(CNSNews.com) - Maryland's education board is expected to decide by Tuesday on whether to allow lessons this spring on "respect for differences in human sexuality." The proposal is being criticized by social conservative groups who oppose presenting homosexuality as "normal" behavior.
Approved by a unanimous vote by the Montgomery County Board of Education in January, the revised curriculum consists of "lessons on respect for differences in human sexuality and a lesson on condom use for Grade 10 students that includes a demonstration video."
The human sexuality curriculum is scheduled for field testing this spring, but Citizens for Responsible Curriculum (CRC) and Parents and Friends of Ex-gays and Gays (PFOX) have filed an appeal to the education board in a bid to stop the lessons from entering the classroom.
In 2005, CRC and PFOX were successful is striking down a similar attempt by Montgomery County Public Schools.
"We're concerned about the inaccuracy of the information, we're concerned about the lack of factual information, we're concerned about the lack of viewpoint neutrality, the bias, [and] the introduction of anal and oral sex without the proper or correct information on the efficacy of condoms being used for those two sex acts," CRC spokeswoman Michelle Turner told Cybercast News Service.
If the state board of education fails to issue a stay, the groups will return to court, she said.
In the curriculum proposal, Jerry Weast, superintendent of Montgomery County Public Schools, says "the revised lessons reflect a considerable undertaking by professional educators.
"The lessons were designed in consultation with four physicians recommended by the Maryland Chapter of the American Academy of Pediatrics who served as volunteer medical consultants," Weast said.
"The physicians, whose expertise includes pediatrics and adolescent health, made important contributions to the staff's work concerning the design, content, format, and sequencing of age appropriate lessons for students in the two grade levels," he added.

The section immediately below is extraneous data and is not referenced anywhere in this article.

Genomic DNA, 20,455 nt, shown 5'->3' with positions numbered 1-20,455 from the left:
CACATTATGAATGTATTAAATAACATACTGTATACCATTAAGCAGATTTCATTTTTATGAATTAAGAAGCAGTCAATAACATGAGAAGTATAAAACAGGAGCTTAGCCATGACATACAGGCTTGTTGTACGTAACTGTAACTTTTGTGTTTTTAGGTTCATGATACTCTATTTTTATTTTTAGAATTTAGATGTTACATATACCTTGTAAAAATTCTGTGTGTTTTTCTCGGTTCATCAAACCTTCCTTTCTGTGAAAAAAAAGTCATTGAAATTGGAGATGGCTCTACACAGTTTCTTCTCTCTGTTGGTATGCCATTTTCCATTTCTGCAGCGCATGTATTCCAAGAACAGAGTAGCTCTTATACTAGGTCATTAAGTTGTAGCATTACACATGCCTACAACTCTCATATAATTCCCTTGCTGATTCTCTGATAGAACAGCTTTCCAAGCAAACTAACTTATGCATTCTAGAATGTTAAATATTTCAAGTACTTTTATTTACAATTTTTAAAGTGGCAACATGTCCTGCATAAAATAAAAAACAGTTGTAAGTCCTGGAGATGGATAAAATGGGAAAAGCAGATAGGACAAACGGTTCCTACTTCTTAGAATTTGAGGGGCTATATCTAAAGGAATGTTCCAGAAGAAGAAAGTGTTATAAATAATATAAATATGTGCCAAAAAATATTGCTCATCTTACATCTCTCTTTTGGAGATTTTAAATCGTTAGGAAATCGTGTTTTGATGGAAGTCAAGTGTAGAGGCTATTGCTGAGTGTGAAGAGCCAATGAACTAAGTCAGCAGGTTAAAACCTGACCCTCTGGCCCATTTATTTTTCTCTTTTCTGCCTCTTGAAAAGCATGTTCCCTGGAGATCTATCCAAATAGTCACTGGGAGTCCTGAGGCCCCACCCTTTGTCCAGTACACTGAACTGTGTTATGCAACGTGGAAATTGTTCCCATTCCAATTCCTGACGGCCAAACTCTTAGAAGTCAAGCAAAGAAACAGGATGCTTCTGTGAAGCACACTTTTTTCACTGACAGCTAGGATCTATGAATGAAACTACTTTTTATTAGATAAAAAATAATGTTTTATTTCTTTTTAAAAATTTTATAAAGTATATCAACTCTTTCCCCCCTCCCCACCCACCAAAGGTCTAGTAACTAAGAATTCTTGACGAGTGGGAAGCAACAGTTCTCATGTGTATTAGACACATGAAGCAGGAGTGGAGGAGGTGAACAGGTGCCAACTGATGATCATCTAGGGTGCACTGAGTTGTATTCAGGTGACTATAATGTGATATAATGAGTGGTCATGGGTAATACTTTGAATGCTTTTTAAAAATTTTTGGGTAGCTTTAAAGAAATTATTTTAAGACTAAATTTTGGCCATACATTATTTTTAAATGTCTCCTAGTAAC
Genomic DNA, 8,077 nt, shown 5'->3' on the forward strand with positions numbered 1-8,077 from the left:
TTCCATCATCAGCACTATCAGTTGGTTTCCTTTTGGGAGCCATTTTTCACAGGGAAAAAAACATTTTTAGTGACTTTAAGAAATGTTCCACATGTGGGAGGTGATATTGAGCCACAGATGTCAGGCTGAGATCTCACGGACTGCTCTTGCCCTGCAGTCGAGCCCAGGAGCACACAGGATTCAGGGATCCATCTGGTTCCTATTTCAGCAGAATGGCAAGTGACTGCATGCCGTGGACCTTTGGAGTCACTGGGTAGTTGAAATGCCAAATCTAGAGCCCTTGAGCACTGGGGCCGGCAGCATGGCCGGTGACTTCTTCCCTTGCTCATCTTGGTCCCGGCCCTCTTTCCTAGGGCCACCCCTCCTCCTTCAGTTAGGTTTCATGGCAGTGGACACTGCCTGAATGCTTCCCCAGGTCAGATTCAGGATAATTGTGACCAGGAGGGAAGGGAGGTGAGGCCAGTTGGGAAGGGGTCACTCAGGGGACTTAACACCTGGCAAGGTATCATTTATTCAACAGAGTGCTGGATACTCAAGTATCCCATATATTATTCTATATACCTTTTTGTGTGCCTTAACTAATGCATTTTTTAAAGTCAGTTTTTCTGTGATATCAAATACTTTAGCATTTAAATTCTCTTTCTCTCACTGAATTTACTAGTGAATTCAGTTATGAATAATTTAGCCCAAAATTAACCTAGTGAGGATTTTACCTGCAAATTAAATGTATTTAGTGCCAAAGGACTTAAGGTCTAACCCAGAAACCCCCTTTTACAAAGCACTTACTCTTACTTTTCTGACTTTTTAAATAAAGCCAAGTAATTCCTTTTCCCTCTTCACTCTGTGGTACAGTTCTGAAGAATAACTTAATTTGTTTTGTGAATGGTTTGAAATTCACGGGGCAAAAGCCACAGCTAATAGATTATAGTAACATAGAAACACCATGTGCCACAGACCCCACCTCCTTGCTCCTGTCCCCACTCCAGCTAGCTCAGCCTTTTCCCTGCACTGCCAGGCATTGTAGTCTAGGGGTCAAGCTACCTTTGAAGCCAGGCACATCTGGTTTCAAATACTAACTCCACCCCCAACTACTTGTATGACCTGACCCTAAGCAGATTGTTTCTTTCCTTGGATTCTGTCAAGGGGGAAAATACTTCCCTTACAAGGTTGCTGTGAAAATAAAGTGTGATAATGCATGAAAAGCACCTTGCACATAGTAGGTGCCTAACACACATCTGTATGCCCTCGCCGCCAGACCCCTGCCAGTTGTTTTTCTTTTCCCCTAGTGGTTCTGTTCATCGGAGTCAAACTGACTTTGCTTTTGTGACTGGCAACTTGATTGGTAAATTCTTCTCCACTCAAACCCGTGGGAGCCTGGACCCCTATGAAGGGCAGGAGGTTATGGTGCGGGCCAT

Weast also said students may opt out of the lessons.
"Alternative lessons are being updated for students who enroll in the affected health education courses but who do not have their parents' informed, written consent to participate in the entire units on family life and human sexuality and/or disease prevention and control within those courses," he said.
CRC argues that the lessons will "violate students' Constitutional rights including freedom of speech and the right to exercise one's religion freely."
"They are introducing homosexuality as something being on the same par as heterosexuality, that it is normal, that it is innate," Turner said.
"For those students who have been raised in homes where the opposite has been taught, it is going to cause confusion. It is not permitting the students to express their beliefs and what they've been taught."
Turner also took issue with the schools' definition of homophobia.
"Their definition for homophobia, according to the curriculum, is someone who is uneducated and hateful towards homosexuals, and we don't think that's right," she said.
"I don't think it's fair that because they don't agree with homosexuality or go along with it as being normal, that there is something wrong with them, that they are uneducated or ignorant."
Turner was unimpressed with the plan to allow students to opt out of the lessons.
"The kid is handed a packet full of papers and sent to the media center with no teacher, no instruction, and then faces criticism, and ridicule and harassment from their peers for not being able to take the class."
CRC is also accusing the school board of "viewpoint discrimination." It says the board "tells gays, lesbians and bisexuals that their sexual orientation is healthy and normal, while denying the existence of those who are ex-gay or attempting to overcome same-sex attractions."
"We think that's doing a great disservice to the youth," Turner said.
Daryl Presgraves, spokesman for the Gay, Lesbian, and Straight Education Network, disagreed with Turner's position.
"The concern is about the health and safety of students, and there is some question about how mentally healthy it is to introduce the idea of reparative therapy to students who are coming to know their sexuality," Presgraves told Cybercast News Service.
"Health organizations have said that introducing the idea of someone going through reparative therapy can be dangerous and is not a credited mental health perspective," he added. "Because the mental health organizations have not endorsed the practice, our concern is for the mental health and well-being of young people."
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